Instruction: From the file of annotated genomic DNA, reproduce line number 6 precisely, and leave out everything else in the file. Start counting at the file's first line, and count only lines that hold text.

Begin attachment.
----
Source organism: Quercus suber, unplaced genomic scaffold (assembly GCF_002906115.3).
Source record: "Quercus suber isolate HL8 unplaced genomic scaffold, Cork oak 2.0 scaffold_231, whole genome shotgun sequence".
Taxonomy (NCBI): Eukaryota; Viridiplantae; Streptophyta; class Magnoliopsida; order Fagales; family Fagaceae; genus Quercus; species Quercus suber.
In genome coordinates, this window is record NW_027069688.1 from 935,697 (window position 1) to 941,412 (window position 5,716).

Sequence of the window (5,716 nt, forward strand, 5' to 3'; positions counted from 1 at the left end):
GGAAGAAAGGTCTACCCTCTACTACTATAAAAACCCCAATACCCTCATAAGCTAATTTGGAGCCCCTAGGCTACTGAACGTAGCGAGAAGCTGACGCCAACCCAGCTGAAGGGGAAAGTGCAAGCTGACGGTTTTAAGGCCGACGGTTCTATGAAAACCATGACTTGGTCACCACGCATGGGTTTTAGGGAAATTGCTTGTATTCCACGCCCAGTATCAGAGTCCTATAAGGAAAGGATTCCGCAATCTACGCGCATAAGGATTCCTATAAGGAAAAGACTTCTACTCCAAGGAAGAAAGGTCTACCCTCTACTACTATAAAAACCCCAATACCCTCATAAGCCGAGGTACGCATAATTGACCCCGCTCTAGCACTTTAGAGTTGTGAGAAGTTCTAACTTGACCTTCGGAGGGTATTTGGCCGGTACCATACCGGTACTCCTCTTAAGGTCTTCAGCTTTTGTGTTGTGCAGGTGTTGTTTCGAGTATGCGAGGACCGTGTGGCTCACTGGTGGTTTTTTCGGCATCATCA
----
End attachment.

GGAAGAAAGGTCTACCCTCTACTACTATAAAAACCCCAATACCCTCATAAGCTAATTTGGAGCCCCTAGGCTACTGAACGTAGCGAGAAGCTGACGCCAACCCAGCTGAAGGGGAAAGTGCAAGCTGACGGTTTTAAGGCCGACGGTTCTATGAAAACCATGACTTGGTCACCACGCATGGGTTTTAGGGAAATTGCTTGTATTCCACGCCCAGTATCAGAGTCCTATAAGGAAAGGATTCCGCAATCTACGCGCATAAGGATTCCTATAAGGAAAAGACTTCTACTCCAAGGAAGAAAGGTCTACCCTCTACTACTATAAAAACCCCAATACCCTCATAAGCCGAGGTACGCATAATTGACCCCGCTCTAGCACTTTAGAGTTGTGAGAAGTTCTAACTTGACCTTCGGAGGGTATTTGGCCGGTACCATACCGGTACTCCTCTTAAGGTCTTCAGCTTTTGTGTTGTGCAGGTGTTGTTTCGAGTATGCGAGGACCGTGTGGCTCACTGGTGGTTTTTTCGGCATCATCA